A broccoli stand in a candy shop...

A broccoli stand in a candy shop...  This conclusion seems obvious, given the pap published by the lamestream media.  What I'd really like to understand is why.  Why do the majority of Americans find it preferable to read about (say) the latest hair fashion in Hollywood than (say) the underlying causes of the Middle East conflict?  It seems pretty clear to me that the former will have exactly zero effect on my life, while the latter has quite a large one.  Is that not clear to most Americans?  Or do they just not care enough to study and think about the “hard” news?  This has puzzled me for a very long time and I've never come across an answer that I find satisfying; it remains a puzzle...

A Tale of Two Scandals...

A Tale of Two Scandals...  That's the title of Peggy Noonan's piece in the Wall Street Journal today, and it's a good read.  She's doing something many others have done: comparing the “lost” emails of the current IRS scandal to the 18 1/2 minute gaps in the Watergate tapes.  What really caught my attention, though, was her close:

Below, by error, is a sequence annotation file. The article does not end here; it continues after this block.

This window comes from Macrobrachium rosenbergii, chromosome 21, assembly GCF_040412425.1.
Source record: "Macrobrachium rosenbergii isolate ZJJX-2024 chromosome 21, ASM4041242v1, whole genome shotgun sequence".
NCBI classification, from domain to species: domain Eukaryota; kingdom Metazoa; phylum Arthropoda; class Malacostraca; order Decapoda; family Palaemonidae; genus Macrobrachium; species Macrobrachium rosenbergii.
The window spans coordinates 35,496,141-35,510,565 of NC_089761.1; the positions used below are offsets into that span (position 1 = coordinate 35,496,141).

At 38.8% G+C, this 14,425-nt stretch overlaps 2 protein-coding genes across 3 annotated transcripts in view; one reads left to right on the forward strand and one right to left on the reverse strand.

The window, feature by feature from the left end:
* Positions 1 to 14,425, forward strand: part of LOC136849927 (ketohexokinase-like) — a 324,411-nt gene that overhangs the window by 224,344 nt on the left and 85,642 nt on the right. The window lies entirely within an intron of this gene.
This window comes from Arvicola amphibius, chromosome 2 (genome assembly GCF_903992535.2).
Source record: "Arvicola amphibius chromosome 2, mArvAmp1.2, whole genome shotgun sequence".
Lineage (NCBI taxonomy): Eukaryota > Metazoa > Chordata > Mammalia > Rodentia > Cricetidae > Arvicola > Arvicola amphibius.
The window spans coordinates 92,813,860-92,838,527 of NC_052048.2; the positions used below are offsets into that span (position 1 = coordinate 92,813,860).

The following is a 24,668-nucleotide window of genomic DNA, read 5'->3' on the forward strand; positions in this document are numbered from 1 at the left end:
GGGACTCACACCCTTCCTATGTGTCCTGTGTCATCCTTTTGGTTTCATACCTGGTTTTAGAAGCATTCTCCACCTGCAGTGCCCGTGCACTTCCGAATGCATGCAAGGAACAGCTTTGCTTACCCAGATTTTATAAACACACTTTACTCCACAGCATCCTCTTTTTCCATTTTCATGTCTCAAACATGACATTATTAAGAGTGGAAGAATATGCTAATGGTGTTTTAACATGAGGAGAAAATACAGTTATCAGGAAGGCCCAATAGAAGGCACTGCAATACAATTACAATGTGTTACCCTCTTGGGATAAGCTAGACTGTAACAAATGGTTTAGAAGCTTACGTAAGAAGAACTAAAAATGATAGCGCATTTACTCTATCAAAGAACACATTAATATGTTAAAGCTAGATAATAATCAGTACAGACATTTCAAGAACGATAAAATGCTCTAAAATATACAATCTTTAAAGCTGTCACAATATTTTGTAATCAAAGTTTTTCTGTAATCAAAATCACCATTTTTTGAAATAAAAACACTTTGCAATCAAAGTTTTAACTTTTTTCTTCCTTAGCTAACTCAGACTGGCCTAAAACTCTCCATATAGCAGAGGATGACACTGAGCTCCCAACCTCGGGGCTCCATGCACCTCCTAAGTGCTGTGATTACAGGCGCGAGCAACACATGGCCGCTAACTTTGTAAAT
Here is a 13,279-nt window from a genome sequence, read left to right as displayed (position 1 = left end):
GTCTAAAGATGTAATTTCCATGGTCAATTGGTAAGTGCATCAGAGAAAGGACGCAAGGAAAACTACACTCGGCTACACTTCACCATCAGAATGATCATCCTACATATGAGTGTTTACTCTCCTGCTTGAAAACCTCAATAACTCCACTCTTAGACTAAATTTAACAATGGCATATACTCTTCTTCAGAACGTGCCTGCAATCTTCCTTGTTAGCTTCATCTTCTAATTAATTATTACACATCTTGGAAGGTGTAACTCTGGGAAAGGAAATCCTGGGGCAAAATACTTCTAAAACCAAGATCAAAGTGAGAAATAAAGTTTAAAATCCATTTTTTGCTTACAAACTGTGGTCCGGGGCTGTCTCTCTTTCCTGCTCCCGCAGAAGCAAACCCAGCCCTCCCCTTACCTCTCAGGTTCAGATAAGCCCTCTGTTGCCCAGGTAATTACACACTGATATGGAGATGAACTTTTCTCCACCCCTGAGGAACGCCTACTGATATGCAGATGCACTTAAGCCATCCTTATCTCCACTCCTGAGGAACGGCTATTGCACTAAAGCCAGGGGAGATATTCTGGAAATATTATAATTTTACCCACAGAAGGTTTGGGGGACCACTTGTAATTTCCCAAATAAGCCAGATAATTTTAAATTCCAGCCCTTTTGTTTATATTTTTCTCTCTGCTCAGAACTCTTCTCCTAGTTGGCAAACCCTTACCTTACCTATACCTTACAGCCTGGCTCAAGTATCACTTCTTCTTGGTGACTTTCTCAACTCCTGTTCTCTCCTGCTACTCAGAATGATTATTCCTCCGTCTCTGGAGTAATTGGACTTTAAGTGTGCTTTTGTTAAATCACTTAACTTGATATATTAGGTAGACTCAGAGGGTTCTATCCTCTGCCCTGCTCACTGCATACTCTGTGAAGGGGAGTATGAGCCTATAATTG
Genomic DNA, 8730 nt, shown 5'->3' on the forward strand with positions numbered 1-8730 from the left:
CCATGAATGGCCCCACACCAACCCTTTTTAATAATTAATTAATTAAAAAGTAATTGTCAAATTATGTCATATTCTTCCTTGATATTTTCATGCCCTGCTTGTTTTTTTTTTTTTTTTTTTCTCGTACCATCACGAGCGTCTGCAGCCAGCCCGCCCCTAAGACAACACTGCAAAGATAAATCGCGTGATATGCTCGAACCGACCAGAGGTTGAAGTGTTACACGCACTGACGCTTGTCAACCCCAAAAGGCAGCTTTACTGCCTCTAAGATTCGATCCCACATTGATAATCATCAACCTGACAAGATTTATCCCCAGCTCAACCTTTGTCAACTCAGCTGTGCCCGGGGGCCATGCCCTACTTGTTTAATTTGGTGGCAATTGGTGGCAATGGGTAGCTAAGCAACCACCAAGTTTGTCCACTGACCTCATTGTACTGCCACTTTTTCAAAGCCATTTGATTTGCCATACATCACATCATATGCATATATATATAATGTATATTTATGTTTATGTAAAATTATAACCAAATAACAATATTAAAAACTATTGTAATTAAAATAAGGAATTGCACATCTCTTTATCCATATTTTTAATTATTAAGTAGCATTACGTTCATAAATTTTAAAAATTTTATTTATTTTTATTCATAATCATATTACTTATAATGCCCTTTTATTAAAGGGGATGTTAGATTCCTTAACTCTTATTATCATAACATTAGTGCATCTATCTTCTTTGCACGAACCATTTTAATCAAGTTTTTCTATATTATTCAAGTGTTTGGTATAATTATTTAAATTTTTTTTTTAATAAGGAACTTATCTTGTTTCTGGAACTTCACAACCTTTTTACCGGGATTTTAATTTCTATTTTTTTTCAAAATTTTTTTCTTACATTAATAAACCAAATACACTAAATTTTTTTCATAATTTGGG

She was one of those usually unknown people who populate government, who come from throughout the country drawn to Washington and wanting to help, wanting the sense of consequence and drama and meaning it can impart, who do their jobs well for many decades, who know what they know and then, eventually, go home. Those were good days, when everybody went home.
That's Rosemary Woods she's talking about, but the important point is that last sentence.  That's a good encapsulation of the Founders' notion of a citizen government – where ordinary citizens would temporarily interrupt their life for a few years of government service, and then they would return back to their previous ordinary citizen life.  Implicit in that vision is that notion that there would not be a “permanent government class” – a set of “elites” who ruled over the country as their career.  In the very beginning of the Constitutional U.S., that citizen government actually was what we had.  The erosion started almost immediately, though, and now we've evolved (or devolved, maybe) into almost the opposite – a government where every elected official tries to remain in office as long as possible, where it's possible to get rich in office, and where the actual objectives of those officials is self-enrichment or self-aggrandizement of some other kind.

If George Washington could see what's happening in his namesake city, he'd be very sad indeed.  Angry, too, I suspect.  He might even start thinking about leading another revolution...

Oh, taxes are for the little people!

Oh, taxes are for the little people!  And not for the Clintons, that's for sure...

The F-35 kluge...

The F-35 kluge...  It's a wonderful, frank, and straightforward description of how the government (in this case, the military) can totally screw up almost any procurement.